Voters in the Republican primary in Oklahoma will decide who will be the state’s next regulators of both the insurance industry and a wide range of other businesses overseen by the three-member Oklahoma Corporation Commission, including the important oil and gas sector.
No Democrats or independents are running either for the corporation commission or as insurance commissioner.
Republican incumbent Insurance Commissioner John Doak of Tulsa, who rode a tea party wave to oust a Democratic incumbent in 2010, faces a primary challenge from Bill Viner, a longtime insurance examiner with more than 30 years in the industry.
Viner, of Moore, said he’s campaigning on a promise to reduce insurance rates, and he criticized Doak for accepting campaign funds from companies regulated by the department.
“I don’t see how you can take money from the companies you regulate, and do it fairly,” said Viner, 61.
Oklahoma has no prohibition on contributions from donors from regulated entities, and Doak said all of his contributions are legitimate.
“It’s part of our election process for folks to contribute and support folks they believe in,” said Doak, 51.
Doak reported total contributions of about $500,000. Among his last-minute donations were $5,000 from the president of Falcon Insurance and $4,750 from a political action committee with ties to the insurance industry. Viner said he intended to use about $20,000 of his own money to buy radio ads as part of a final campaign blitz before the June 24 vote.
Doak touted his visits to all of the state’s 77 counties during his first four-year term and his efforts to ensure that victims of severe weather like last year’s Moore tornado were fairly compensated from insurers for losses.
In the commerce commissioner’s race, term-limited state Sen. Cliff Branan of Oklahoma City and former Oklahoma House Speaker Todd Hiett of Kellyville square off in a winner-take-all Republican primary in the race for a six-year term on the commission, which oversees oil and gas production, public utilities, pipelines, trucking and railroads, among others. Both are seeking to replace Republican Commissioner Patrice Douglas, who is running for Congress.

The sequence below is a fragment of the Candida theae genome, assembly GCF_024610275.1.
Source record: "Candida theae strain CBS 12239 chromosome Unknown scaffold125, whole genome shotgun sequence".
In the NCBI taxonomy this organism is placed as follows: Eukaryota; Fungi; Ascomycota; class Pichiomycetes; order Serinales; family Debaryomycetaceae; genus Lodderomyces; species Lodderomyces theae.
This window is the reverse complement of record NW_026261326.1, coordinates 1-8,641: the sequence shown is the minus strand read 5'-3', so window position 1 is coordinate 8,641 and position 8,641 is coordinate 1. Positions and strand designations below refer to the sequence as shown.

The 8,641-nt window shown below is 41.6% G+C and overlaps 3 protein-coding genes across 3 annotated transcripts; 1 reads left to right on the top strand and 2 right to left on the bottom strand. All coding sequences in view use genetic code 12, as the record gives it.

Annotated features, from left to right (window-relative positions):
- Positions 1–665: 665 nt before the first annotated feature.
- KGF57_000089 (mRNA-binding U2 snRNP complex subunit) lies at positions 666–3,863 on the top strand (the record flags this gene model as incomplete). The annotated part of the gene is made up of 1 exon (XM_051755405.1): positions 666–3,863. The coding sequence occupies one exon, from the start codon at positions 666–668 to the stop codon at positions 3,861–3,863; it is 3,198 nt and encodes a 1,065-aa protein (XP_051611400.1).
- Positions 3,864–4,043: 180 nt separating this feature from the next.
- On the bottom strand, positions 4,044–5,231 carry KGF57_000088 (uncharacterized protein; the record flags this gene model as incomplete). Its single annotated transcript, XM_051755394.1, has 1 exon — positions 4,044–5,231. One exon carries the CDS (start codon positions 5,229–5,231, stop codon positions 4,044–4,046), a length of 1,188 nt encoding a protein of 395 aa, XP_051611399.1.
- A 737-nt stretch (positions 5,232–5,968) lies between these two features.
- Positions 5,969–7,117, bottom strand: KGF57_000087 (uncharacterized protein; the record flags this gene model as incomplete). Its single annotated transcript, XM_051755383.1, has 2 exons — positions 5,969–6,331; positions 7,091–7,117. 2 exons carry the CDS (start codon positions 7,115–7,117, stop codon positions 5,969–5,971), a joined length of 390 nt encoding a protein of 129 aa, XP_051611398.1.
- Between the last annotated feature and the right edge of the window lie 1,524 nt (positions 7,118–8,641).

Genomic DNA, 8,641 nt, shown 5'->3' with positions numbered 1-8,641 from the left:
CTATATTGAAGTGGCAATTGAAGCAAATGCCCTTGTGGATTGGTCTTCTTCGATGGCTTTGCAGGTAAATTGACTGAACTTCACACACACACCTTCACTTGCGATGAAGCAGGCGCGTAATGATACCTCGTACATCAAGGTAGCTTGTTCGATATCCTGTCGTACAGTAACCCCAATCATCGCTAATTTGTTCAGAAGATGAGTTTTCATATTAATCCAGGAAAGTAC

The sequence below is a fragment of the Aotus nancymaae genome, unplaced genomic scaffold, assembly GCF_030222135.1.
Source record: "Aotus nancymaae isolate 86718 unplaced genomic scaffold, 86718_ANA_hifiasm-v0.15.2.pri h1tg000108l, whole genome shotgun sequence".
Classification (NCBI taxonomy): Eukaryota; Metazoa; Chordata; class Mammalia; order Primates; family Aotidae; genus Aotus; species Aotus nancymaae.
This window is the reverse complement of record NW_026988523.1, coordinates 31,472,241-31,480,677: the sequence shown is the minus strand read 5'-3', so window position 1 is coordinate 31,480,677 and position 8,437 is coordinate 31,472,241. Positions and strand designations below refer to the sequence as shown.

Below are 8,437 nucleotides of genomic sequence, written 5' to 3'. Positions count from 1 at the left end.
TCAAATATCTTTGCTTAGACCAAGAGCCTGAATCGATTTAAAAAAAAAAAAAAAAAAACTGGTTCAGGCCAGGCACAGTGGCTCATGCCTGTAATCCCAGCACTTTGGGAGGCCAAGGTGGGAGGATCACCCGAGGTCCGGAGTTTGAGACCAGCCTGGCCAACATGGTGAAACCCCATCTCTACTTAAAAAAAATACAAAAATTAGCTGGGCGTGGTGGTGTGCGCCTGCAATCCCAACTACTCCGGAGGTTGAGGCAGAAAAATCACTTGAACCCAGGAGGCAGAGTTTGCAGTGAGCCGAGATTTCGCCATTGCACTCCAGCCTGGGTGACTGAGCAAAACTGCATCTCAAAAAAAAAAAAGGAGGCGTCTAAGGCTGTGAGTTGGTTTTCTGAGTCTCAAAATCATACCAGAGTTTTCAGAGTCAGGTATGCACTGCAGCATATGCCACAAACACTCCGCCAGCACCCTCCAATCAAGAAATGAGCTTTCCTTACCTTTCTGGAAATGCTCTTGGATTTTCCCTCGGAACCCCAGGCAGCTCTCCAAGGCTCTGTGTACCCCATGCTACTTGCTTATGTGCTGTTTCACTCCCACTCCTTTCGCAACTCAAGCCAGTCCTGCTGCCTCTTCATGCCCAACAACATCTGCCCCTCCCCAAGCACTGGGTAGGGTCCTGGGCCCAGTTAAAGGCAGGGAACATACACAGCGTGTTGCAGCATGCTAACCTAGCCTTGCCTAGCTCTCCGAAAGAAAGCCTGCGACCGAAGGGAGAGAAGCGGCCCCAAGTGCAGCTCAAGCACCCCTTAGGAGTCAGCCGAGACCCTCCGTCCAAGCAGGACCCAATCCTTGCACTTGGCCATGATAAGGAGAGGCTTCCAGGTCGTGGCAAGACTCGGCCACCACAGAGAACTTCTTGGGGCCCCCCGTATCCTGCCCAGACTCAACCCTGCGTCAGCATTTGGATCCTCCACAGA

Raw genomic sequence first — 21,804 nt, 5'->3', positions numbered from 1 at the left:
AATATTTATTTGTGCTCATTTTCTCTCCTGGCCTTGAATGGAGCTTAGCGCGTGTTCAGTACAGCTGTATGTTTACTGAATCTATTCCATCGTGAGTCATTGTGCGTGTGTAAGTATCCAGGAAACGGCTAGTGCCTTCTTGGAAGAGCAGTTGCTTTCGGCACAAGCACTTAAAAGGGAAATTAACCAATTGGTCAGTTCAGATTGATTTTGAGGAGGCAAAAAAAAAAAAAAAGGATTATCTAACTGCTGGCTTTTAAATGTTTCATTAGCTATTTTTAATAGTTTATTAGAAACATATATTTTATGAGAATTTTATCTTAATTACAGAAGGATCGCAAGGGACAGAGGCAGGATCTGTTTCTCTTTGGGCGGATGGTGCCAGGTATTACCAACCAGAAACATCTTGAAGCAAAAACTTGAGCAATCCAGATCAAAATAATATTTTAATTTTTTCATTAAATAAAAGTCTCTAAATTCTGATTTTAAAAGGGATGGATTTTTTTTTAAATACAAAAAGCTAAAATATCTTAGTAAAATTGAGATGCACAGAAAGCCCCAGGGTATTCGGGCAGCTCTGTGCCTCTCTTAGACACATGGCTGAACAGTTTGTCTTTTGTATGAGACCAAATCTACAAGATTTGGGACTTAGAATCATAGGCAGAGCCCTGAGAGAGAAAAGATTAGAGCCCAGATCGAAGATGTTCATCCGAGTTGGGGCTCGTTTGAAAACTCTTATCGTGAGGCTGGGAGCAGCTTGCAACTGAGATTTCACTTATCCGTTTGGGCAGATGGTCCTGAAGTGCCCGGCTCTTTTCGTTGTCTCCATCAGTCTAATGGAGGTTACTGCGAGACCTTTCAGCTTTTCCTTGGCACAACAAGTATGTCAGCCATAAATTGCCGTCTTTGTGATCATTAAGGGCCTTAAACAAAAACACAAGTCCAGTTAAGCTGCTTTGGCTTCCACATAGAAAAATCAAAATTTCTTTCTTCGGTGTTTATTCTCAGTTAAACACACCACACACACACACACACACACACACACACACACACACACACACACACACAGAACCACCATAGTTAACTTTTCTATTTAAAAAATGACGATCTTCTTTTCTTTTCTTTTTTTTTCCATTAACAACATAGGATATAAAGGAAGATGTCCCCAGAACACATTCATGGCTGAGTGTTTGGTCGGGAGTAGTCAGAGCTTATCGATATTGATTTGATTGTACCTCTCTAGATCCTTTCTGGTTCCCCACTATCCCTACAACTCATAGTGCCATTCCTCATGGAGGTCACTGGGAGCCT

Hiett ran unsuccessfully for lieutenant governor in 2006 and spent the last eight years as an executive with Sand Springs-based Webco Industries, a tubing manufacturer.
Branan, a longtime commercial real estate broker in Oklahoma City, served 12 years in the Senate, including stints as chairman of both the Senate transportation and energy committees.
Both Branan and Hiett criticized the federal government’s encroachment into regulation of practices such as oil and gas fracking, and the electric generation industry.
Branan reported total contributions of about $670,000 through June 9, including $290,000 in personal loans to his campaign. Hiett reported raising about $342,000 during the same period, including a $50,000 personal loan to his campaign.
Among the contributors to the campaigns of both Hiett and Branan are industries the men would regulate if elected to the commission. For example, Branan received thousands of dollars in last-minute contributions from more than a dozen executives with Oklahoma Gas and Electric, the state’s largest electric utility, including $4,000 from the company’s chairman and chief executive. Among Hiett’s maximum $5,000 contributors are executives in the coal and oil and gas industries.
Several statewide elected officials in Oklahoma drew no opponent this cycle, including Auditor and Inspector Gary Jones, Attorney General Scott Pruitt, and Treasurer Ken Miller. There are both Democratic and Republican primaries in the race for education superintendent.
Races for lieutenant governor and commissioner of labor will be decided in November’s general election.